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Circular Motion, weights and gravitation

  1. Oct 9, 2004 #1
    Hello I am having alot of difficulty figuring out these last four problems for my homework. if anyone can help me I would greatly appreciate it. My teacher is refusing to help me for some reason. THanks!

    1.planet Jupiter is about 320 times as massive as the Earth. Thus, it has been claimed that a person would be crushed by the force of gravity on Jupiter since people can't survive more than a few g's. Use the following astronomical data for Jupiter: mass = 1.9 *10^27 kg, equatorial radius = 7.1 *10^4 km, rotation period 9 hr 55 min. Take the centripetal acceleration into account. Calculate the number of g's a person would experience if she could stand on the equator of Jupiter.


    2. A train traveling at a constant speed rounds a curve of radius 325 m. A chandelier suspended from the ceiling swings out to an angle of 20.0° throughout the turn. What is the speed of the train?


    3. Lastly , At what minimum speed must a roller coaster be traveling when upside down at the top of a circle if the passengers are not to fall out? Assume a radius of curvature of 9.8 m.


    4. Estimate the force a person must exert on a string attached to a 0.170 kg ball to make the ball revolve in a horizontal circle of radious 0.600 m. The ball makes 1.20 revolutions per second. Do not ignore the weight of the ball. In particular, find the magnitude of FT, and the angle it makes with the horizontal. [Hint: Set the horizontal component of FT equal to ma(R); also, since there is no vertical motion, what can you say about the vertical component of FT?]


    I would greatly appreciate anyone's help even the slightest.
    Thanks
     
  2. jcsd
  3. Oct 9, 2004 #2

    Doc Al

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    Show your work and where you got stuck. You'll get plenty of help. (Read the sticky at the top of the forum.)

    Also: Do not post the same question in multiple forums! You also posted this one here: https://www.physicsforums.com/showthread.php?t=46838, which I have moved to College Help (where it belongs).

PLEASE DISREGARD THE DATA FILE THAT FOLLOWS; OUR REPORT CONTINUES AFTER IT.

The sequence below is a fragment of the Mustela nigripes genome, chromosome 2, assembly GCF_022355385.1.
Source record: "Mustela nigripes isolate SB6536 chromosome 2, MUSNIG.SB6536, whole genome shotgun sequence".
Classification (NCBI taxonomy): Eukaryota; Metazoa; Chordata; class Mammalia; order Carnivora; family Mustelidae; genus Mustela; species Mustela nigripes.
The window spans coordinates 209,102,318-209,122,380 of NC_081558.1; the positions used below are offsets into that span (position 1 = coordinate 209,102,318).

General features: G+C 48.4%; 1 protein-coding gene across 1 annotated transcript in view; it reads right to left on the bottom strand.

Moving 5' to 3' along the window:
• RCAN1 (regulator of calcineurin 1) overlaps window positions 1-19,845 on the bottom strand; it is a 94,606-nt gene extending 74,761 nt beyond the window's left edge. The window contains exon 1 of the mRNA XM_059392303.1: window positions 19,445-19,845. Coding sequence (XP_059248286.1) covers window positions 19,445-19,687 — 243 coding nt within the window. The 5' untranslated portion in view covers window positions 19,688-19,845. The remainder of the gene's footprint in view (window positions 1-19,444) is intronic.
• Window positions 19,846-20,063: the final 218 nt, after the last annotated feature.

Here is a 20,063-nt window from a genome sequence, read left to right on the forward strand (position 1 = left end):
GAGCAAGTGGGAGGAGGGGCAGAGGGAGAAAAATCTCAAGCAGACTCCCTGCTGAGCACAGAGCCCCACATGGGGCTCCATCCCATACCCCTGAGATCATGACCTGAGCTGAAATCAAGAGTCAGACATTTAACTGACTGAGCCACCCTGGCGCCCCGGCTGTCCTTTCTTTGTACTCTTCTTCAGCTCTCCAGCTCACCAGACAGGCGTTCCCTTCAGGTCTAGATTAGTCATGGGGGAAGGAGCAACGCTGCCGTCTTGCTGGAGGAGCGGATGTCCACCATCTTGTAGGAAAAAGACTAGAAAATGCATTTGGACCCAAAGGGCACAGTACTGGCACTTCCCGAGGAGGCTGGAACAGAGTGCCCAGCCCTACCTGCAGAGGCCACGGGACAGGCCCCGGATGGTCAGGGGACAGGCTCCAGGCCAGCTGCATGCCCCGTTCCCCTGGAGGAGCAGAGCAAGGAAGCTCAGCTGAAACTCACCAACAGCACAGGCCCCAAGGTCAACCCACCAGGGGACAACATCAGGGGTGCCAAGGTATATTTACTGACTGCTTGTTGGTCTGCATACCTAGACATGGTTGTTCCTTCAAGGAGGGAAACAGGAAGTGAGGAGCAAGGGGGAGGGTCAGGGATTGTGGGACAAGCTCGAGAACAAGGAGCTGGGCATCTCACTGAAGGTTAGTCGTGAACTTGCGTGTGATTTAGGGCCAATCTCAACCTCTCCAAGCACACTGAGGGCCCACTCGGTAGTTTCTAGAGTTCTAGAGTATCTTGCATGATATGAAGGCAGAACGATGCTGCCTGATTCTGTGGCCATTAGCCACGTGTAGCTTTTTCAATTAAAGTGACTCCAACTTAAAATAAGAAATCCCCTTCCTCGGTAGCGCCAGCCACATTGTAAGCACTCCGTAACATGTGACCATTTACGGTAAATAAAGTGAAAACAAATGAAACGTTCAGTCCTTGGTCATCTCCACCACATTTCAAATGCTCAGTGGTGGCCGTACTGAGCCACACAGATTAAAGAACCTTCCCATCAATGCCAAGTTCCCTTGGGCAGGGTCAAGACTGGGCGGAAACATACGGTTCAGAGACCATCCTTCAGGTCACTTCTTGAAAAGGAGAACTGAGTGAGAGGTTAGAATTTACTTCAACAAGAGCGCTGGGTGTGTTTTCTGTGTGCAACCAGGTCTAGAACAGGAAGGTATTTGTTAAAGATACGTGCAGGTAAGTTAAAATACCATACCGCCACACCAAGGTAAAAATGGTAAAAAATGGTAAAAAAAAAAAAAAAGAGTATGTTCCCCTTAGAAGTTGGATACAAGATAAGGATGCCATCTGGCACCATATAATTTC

4. Oct 9, 2004 #3
    For Question 1, I am using the equation g = GM/r^2 , where G is 6.67 *10^-11, M is 1.9 *10^27 kg, and r is 7.1 *10^4 km, and I get 2.514 * 10^7. But then the question asks what is the number of g's in Earth. I don't understand what that last part means.



    For Question 2, I thought about using the equation a = v^2/r, but they don't give us acceleration of the train, and wouldn't we need that to find the y component of the acceleration. I honestly have no idea where to go from there.

    For Question 3, I am using the same equation a = v^2/r, they give us the radius of the system but not the acceleration.

    For Question 4, I honestly have no idea where to start or where to end.

    Any help would be greatly appreciated.
    Thank You
     
  5. Oct 9, 2004 #4
    For number three, here's a possible hint: acceleration due to gravity is a known constant.
     
  6. Oct 9, 2004 #5
    Thank You, Thank You Thank You So much, I really appreciate it, I guess I wasn't understanding the problem. I really Appreciate it!!
     
  7. Oct 9, 2004 #6

    arildno

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    Dearly Missed

    1. But you know that the "g" on earth, satisfies:
    [tex]g_{e}=\frac{GM_{e}}{R^{2}_{e}}[/tex]
    where the "e" subscript is Earth quantities..
     
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